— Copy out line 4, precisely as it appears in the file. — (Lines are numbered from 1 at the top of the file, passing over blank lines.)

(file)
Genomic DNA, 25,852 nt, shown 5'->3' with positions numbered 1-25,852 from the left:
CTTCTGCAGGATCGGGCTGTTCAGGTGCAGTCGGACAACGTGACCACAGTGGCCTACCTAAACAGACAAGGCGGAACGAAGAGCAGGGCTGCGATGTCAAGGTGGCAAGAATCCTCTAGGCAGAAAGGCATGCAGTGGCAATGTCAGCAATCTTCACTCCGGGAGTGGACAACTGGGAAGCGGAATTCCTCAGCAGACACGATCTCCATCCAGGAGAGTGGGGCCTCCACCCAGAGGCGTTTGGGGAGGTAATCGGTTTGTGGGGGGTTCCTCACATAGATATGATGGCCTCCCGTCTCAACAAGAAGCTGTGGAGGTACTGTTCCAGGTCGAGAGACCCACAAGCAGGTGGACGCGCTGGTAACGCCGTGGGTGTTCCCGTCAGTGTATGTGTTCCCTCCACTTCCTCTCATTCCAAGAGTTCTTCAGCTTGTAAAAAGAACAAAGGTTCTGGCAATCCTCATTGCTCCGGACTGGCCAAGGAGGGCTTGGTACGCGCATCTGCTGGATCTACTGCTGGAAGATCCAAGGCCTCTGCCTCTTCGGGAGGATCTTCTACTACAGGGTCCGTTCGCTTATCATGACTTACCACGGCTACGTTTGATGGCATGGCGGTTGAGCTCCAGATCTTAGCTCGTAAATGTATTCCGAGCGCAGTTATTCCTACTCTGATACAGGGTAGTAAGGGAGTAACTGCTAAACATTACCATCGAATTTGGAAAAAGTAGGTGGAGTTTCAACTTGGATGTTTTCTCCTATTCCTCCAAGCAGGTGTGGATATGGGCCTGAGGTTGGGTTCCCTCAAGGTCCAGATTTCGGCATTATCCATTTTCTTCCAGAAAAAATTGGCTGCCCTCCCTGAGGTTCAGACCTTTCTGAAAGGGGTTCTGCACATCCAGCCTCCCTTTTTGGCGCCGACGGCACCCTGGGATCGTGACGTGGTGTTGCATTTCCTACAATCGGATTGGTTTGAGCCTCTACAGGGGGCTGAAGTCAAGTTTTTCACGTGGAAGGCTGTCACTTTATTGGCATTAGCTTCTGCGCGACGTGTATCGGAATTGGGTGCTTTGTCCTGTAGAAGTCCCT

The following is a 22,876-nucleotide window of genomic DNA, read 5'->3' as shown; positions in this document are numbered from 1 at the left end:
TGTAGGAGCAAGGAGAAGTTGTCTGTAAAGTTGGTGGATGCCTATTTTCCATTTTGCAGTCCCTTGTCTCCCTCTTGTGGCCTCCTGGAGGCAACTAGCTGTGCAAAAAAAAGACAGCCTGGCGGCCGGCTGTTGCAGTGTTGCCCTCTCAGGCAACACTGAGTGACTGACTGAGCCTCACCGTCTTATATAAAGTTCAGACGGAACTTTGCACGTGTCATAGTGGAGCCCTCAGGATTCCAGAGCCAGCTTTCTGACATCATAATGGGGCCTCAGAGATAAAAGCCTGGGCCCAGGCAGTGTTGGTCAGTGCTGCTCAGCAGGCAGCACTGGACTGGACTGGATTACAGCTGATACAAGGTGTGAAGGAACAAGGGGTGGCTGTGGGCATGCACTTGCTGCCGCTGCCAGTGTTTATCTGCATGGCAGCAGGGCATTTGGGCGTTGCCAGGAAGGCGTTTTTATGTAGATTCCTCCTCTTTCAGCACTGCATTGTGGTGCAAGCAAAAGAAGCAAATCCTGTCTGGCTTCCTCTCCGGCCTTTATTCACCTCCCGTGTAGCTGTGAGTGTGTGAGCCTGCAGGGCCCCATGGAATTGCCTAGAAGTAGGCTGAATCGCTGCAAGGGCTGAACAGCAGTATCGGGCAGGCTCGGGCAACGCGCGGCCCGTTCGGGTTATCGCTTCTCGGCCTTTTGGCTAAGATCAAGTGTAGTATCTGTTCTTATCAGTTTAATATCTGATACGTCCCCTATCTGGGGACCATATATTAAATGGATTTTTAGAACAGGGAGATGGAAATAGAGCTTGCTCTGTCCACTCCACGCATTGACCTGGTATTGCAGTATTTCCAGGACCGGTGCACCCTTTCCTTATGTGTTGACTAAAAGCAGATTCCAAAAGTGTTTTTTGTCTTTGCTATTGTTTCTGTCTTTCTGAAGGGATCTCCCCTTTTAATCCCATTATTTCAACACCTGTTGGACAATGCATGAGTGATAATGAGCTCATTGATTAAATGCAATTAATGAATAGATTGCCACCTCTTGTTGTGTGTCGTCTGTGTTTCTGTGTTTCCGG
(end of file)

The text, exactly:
TGTAGGAGCAAGGAGAAGTTGTCTGTAAAGTTGGTGGATGCCTATTTTCCATTTTGCAGTCCCTTGTCTCCCTCTTGTGGCCTCCTGGAGGCAACTAGCTGTGCAAAAAAAAGACAGCCTGGCGGCCGGCTGTTGCAGTGTTGCCCTCTCAGGCAACACTGAGTGACTGACTGAGCCTCACCGTCTTATATAAAGTTCAGACGGAACTTTGCACGTGTCATAGTGGAGCCCTCAGGATTCCAGAGCCAGCTTTCTGACATCATAATGGGGCCTCAGAGATAAAAGCCTGGGCCCAGGCAGTGTTGGTCAGTGCTGCTCAGCAGGCAGCACTGGACTGGACTGGATTACAGCTGATACAAGGTGTGAAGGAACAAGGGGTGGCTGTGGGCATGCACTTGCTGCCGCTGCCAGTGTTTATCTGCATGGCAGCAGGGCATTTGGGCGTTGCCAGGAAGGCGTTTTTATGTAGATTCCTCCTCTTTCAGCACTGCATTGTGGTGCAAGCAAAAGAAGCAAATCCTGTCTGGCTTCCTCTCCGGCCTTTATTCACCTCCCGTGTAGCTGTGAGTGTGTGAGCCTGCAGGGCCCCATGGAATTGCCTAGAAGTAGGCTGAATCGCTGCAAGGGCTGAACAGCAGTATCGGGCAGGCTCGGGCAACGCGCGGCCCGTTCGGGTTATCGCTTCTCGGCCTTTTGGCTAAGATCAAGTGTAGTATCTGTTCTTATCAGTTTAATATCTGATACGTCCCCTATCTGGGGACCATATATTAAATGGATTTTTAGAACAGGGAGATGGAAATAGAGCTTGCTCTGTCCACTCCACGCATTGACCTGGTATTGCAGTATTTCCAGGACCGGTGCACCCTTTCCTTATGTGTTGACTAAAAGCAGATTCCAAAAGTGTTTTTTGTCTTTGCTATTGTTTCTGTCTTTCTGAAGGGATCTCCCCTTTTAATCCCATTATTTCAACACCTGTTGGACAATGCATGAGTGATAATGAGCTCATTGATTAAATGCAATTAATGAATAGATTGCCACCTCTTGTTGTGTGTCGTCTGTGTTTCTGTGTTTCCGG